Many disabled persons are placed in a tough situation when it comes to continuing to see their doctors. On the one had, the fact that you’re unable to continue working means that you don’t have extra money for anything; including many of the necessities of life. On the other hand, if you can’t receive treatment, your likelihood of recovering is practically vanishes. Further, if you have a terminal condition, the quality and length of your remaining life could be severely affected.
What many people don’t realize is that when you discontinue treatment with your physician, you compromise the likelihood that you will be approved for Social Security Disability benefits. This is because most of the disabling conditions that Social Security Disability examiners use to determine your eligibility require that your condition has not improved even after following your physician’s prescribed treatment regimen.
Before most Social Security Disability cases are determined, the SSA requests a good deal of medical documentation. It is important that this documentation be current. Older information does not always lead to a denial of benefits, but you are much more likely to be approved if you have been undergoing consistent treatment under a physician’s care.
Often, if your medical records are not current; or if you have discontinued treatment with your physician, the Social Security Administration will require that you be examined by one of their doctors. While these doctors are not supposed to be bias, they do often face cases where patients are trying to pass themselves off as disabled, often leading to skepticism. You are better off having medical examinations and records come from your own physician.
Continuing to see a doctor could also lead to new conditions being diagnosed, which can them be used in helping to make your Social Security Disability claim. Even if your initial condition would not qualify you for Social Security Disability benefits, you may qualify for benefits based on the combined disability caused by two or more conditions.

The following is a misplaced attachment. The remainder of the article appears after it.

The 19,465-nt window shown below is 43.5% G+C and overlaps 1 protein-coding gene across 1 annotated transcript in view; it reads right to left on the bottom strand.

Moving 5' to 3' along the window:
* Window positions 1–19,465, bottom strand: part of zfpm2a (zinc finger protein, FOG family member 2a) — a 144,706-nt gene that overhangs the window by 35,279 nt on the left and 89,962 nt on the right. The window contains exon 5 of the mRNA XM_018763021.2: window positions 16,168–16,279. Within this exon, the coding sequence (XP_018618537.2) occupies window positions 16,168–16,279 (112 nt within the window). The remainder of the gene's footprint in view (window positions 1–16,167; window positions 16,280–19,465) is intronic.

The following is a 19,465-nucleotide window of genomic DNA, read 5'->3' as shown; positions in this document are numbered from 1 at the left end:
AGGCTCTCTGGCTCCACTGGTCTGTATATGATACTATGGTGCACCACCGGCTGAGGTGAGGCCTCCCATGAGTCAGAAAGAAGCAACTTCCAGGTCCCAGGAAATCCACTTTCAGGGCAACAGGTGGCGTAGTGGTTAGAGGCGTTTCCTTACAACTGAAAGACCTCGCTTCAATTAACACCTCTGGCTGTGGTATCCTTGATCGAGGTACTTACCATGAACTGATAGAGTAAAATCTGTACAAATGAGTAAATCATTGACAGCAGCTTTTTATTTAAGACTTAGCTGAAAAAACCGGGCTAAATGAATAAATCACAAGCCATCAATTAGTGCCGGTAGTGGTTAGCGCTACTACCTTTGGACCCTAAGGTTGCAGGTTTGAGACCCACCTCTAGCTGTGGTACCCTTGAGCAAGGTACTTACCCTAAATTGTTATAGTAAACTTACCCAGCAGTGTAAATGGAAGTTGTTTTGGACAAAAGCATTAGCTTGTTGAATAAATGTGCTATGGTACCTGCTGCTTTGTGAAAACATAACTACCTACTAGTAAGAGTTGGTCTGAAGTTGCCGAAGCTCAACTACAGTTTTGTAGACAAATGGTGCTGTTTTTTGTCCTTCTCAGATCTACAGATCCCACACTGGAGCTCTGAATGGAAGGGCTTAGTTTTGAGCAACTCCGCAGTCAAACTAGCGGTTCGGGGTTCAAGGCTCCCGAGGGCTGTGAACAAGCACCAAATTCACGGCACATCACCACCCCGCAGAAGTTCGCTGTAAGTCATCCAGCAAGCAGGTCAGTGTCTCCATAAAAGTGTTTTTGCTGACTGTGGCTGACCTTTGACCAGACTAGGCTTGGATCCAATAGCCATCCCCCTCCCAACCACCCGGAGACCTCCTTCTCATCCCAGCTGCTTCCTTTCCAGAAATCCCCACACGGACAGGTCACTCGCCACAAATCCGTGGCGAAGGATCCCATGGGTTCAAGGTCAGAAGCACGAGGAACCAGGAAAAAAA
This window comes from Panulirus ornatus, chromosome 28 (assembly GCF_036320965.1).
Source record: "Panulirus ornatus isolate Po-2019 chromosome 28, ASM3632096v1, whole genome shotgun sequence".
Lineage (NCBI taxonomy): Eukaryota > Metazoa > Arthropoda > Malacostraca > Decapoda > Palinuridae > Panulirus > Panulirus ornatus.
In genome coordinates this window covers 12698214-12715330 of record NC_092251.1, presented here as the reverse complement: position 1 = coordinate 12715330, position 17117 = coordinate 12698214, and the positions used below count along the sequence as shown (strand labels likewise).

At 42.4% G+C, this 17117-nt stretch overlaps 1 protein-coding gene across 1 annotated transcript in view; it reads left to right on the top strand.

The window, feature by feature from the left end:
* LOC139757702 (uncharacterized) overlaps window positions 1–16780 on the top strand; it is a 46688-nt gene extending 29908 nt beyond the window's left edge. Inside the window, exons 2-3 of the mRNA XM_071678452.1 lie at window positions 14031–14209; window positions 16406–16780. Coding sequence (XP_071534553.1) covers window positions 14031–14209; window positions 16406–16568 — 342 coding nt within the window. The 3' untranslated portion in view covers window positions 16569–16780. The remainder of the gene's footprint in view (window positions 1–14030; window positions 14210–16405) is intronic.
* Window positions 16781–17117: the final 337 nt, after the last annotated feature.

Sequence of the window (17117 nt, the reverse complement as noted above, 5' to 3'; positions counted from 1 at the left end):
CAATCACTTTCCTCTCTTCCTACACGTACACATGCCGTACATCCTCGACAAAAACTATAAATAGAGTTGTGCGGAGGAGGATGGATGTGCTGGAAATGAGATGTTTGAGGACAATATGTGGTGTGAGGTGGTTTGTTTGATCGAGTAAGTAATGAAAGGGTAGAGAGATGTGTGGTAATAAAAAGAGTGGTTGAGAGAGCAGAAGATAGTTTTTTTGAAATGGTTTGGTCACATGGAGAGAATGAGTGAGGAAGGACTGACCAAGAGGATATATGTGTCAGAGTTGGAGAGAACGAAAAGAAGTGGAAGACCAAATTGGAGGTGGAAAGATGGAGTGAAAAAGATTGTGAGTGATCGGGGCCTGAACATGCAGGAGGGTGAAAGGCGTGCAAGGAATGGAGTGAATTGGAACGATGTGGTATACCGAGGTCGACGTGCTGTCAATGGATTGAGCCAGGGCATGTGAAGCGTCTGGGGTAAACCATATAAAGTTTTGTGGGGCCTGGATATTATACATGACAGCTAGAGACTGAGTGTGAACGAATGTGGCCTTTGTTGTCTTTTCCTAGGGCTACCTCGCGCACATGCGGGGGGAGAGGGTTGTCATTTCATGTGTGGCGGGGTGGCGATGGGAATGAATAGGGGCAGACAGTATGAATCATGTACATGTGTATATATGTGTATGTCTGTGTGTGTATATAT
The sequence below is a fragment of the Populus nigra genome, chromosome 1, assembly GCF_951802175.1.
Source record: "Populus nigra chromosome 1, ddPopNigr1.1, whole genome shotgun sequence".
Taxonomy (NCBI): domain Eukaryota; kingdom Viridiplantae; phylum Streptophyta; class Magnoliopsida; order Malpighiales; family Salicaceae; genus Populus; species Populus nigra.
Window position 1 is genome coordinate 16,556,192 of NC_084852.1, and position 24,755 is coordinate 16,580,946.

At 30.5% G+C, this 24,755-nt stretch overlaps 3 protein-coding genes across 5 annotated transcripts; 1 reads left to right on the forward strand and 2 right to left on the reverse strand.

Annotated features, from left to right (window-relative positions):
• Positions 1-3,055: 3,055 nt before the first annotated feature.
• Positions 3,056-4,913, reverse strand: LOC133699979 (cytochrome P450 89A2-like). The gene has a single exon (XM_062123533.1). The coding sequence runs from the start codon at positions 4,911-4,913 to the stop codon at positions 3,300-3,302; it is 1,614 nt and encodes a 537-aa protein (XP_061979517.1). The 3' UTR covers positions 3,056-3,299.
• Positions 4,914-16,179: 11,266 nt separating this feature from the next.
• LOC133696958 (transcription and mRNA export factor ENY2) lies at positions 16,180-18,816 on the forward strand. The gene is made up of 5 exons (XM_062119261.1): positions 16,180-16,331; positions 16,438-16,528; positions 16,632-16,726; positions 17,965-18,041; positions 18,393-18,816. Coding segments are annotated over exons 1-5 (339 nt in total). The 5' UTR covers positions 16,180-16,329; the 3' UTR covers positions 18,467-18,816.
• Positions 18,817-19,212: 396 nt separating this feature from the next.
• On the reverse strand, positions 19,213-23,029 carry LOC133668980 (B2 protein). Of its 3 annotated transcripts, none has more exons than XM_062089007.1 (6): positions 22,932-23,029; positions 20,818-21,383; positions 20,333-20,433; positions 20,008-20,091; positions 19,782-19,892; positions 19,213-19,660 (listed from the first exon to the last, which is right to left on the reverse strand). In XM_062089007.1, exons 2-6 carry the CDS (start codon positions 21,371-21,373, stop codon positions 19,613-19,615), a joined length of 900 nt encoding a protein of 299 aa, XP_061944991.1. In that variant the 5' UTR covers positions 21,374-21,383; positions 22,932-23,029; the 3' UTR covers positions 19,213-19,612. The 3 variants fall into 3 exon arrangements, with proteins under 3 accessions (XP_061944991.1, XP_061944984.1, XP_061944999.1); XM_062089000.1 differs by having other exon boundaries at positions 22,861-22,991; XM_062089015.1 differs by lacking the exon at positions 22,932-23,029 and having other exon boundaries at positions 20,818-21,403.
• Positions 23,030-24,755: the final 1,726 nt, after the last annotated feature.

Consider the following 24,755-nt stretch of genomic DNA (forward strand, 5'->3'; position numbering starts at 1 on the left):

On top of the implications for eventually being approved for Social Security Disability benefits, it’s a bad idea to stop seeing your doctor because it could potentially be bad for your health. Many conditions that qualify you for Social Security Disability benefits are progressive in nature and without treatment can be fatal.
While you’re in the process of filing a disability claim, you may have to make some sacrifices. Your lifestyle will certainly change, especially in the time between when you need to stop working and the time when your disability claim is approved. There are much better adjustments and sacrifices to be made than discontinuing medical treatment.
If you absolutely cannot afford to continue seeing your physician, there are charitable clinics available in most communities. Besides the fact that your health may depend on it, your ability to begin receiving Social Security Disability benefits in a timely manner may also depend on it.
Continuing medical treatment is more important for some disabling conditions than for others. The degree of importance continuing medical care has on your Social Security Disability claim depends largely on whether the listed treatment requirements. Until you know for certain that discontinuing care won’t have an adverse effect on your claim, it’s best to assume that it will. If you are unsure of how discontinuing treatment with your physician may affect your claim, consult a Social Security Disability attorney or advocate for a review of your case.